"...But perhaps for them it was something else." This was what he thought, listening stretched out on his bed while, like some sort of sticky slaver, their thought filtered into him, lined him internally. There was nothing to be done. To avoid it was impossible. Everywhere, in countless forms, "deception" ("The sun is deceptive today," the concierge said, "it's deceptive and you risk catching your death. That was how my poor husband... and yet he liked to take care of himself...") everywhere, in the guise of life itself, it caught hold of you as you went by, when you hurried past the concierge's door, when you answered the telephone, lunched with the family, invited your friends, spoke a word to anybody, whoever it might be.
You had to answer them and encourage them gently, and above all, above everything, not make them feel, not make them feel a single second, that you think you're different. Be submissive, be submissive, be retiring: "Yes, yes, yes, yes, that's true, that's certainly true," that's what you should say to them warmly, affectionately, otherwise a rending, an uprooting, something unexpected, something violent would happen, something that had never happened before, and which would be frightful.
It seemed to him that then, in a sudden surge of action, of power, with immense strength, he would shake them like old soiled rags, would wring them, tear them, destroy them completely."
Underneath this heat there was a great void, silence, everything seemed in suspense: the only thing to be heard, aggressive, strident, was the creaking of a chair being dragged across the tiles, the slamming of a door. In this heat, in this silence, it was a sudden coldness, a rending.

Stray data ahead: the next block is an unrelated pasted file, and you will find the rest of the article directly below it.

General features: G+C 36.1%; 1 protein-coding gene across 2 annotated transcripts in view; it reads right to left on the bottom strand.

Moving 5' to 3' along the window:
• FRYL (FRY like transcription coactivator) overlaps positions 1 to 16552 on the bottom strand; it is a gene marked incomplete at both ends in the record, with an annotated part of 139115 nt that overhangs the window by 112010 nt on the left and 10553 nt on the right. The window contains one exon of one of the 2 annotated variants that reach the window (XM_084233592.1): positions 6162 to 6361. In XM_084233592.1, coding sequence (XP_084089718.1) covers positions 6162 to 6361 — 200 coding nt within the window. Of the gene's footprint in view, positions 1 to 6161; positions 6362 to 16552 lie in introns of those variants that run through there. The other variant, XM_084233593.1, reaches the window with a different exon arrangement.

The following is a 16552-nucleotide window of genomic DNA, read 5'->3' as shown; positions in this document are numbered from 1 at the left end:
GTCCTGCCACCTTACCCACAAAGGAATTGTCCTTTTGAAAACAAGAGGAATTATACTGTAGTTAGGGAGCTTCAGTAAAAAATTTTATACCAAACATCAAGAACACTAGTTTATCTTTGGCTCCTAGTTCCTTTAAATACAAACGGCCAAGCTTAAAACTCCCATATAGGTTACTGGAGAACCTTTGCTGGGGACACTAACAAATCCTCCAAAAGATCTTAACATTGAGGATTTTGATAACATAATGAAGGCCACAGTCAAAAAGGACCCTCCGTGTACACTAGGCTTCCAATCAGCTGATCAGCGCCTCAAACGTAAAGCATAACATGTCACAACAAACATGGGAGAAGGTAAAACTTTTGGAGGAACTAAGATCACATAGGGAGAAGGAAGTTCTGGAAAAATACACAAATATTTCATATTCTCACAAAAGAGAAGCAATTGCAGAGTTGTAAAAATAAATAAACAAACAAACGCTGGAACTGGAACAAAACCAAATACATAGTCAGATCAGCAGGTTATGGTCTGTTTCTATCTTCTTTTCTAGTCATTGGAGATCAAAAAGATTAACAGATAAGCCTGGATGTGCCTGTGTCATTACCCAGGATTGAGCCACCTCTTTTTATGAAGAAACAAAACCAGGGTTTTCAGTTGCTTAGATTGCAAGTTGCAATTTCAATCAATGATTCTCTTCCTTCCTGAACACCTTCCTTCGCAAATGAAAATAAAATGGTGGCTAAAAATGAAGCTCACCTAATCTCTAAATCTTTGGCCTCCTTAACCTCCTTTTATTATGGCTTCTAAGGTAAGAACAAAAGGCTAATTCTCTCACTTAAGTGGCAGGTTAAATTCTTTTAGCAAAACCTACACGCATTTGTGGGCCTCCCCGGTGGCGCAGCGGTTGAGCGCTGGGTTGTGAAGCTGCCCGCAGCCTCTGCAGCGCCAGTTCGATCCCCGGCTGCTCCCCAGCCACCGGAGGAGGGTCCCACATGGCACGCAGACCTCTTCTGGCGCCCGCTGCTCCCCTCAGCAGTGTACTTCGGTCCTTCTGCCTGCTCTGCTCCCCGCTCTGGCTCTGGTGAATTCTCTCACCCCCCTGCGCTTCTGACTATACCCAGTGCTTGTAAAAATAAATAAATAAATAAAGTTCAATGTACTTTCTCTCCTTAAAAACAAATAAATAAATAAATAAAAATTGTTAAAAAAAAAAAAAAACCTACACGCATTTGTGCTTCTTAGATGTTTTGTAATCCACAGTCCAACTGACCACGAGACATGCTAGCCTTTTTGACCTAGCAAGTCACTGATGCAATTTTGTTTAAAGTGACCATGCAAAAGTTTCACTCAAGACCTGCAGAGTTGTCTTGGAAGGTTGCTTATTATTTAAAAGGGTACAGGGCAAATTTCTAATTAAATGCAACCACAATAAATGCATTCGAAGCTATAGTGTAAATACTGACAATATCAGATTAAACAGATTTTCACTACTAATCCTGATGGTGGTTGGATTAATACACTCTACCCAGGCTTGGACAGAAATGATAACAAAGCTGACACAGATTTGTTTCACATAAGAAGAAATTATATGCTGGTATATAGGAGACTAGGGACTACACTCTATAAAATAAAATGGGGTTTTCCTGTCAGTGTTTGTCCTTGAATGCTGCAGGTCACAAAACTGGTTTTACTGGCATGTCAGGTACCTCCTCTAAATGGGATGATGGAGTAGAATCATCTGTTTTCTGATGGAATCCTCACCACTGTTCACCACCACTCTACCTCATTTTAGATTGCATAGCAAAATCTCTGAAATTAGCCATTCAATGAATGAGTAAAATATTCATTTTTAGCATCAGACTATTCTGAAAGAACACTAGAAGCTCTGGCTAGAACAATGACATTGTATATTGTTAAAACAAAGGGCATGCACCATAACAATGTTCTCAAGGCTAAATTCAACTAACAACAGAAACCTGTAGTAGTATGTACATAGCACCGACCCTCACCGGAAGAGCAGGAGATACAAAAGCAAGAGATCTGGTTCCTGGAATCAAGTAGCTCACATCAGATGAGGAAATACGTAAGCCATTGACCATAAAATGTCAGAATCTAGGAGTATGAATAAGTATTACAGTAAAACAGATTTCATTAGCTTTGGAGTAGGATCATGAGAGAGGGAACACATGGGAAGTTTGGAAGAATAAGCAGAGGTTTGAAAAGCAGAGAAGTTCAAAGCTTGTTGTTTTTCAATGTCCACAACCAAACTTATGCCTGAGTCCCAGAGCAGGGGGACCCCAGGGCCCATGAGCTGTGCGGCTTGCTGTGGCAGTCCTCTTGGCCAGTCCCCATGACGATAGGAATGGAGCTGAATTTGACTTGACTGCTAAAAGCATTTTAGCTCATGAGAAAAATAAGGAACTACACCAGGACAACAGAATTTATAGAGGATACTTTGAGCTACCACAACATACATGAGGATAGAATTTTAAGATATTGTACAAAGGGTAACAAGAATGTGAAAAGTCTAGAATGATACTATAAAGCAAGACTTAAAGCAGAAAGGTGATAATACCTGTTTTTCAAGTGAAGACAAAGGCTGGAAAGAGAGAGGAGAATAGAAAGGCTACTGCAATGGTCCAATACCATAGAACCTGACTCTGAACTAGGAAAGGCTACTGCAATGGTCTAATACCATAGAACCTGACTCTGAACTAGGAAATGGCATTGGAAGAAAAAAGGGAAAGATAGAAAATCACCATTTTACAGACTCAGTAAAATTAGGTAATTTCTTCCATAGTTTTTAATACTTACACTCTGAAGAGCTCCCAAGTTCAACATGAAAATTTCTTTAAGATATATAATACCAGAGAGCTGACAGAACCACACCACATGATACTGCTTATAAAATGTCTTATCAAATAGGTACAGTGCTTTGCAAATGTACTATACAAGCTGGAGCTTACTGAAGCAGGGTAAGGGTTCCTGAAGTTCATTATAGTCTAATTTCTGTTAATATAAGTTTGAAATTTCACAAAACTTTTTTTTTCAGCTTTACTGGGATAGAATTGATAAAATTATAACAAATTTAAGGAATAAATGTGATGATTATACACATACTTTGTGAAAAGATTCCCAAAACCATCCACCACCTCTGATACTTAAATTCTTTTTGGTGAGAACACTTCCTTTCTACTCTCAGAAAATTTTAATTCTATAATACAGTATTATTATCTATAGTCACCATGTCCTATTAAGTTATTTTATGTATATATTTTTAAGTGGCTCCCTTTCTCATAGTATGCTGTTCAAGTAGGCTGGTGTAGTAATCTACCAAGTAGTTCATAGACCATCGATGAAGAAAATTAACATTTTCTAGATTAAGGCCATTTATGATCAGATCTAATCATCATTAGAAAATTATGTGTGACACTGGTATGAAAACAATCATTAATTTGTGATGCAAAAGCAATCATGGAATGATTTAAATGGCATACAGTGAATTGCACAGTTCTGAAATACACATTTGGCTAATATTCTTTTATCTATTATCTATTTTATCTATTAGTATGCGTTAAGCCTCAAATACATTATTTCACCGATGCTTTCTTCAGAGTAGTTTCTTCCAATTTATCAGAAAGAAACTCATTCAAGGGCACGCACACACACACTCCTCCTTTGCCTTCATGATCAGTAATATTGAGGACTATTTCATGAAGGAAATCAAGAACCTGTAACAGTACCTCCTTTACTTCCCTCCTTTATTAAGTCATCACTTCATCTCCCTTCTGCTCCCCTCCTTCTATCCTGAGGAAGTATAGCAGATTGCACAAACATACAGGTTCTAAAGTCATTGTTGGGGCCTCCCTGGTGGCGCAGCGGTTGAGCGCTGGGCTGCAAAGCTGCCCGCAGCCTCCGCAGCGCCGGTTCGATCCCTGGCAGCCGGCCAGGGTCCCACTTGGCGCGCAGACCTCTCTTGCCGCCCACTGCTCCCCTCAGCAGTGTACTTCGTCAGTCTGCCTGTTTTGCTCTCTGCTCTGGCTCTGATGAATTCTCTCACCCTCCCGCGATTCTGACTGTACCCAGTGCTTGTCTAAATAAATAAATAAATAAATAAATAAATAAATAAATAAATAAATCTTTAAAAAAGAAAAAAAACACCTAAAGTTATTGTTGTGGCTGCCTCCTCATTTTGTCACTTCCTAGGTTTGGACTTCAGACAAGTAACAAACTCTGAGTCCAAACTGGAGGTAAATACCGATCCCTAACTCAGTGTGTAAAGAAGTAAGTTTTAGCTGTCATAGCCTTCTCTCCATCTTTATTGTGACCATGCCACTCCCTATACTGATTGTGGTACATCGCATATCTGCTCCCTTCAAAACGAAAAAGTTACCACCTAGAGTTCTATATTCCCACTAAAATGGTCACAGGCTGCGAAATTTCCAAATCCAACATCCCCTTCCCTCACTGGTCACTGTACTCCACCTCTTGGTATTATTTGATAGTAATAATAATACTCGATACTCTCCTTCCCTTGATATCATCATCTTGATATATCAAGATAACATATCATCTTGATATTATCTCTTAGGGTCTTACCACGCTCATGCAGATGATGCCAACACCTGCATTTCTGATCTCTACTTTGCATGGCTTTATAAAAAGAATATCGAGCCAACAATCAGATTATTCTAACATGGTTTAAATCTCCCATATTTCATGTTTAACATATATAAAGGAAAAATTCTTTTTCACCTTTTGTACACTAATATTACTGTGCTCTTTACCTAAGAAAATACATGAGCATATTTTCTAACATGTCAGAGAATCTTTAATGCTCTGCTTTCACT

At times the shrill notes of locusts in a meadow petrified by the sun and as though dead, induce this sensation of cold, of solitude, of abandonment in a hostile universe in which something anguishing is impending.
In the silence, penetrating the length of the old bluestriped wallpaper in the hall, the length of the paint, she heard the little click of the key in the front door. She heard the study door close.
She remained there hunched up, waiting, doing nothing.
She did not move. And about her the entire house, the street, seemed to encourage her, seemed to consider this motionlessness natural.
It appeared certain, when you opened the door and saw the stairway filled with relentless, impersonal, colorless calm, a stairway that did not seem to have retained the slightest trace of the persons who had walked in on it, not the slightest memory of their presence, when you stood behind the dining room window and looked at the house fronts, the shops, the old women and little children walking along the street, it seemed certain that, for as long as possible, she would have to wait, remain motionless like that, do nothing, not move, that the highest degree of comprehension, real intelligence, was that, to undertake nothing, keep still as possible, do nothing."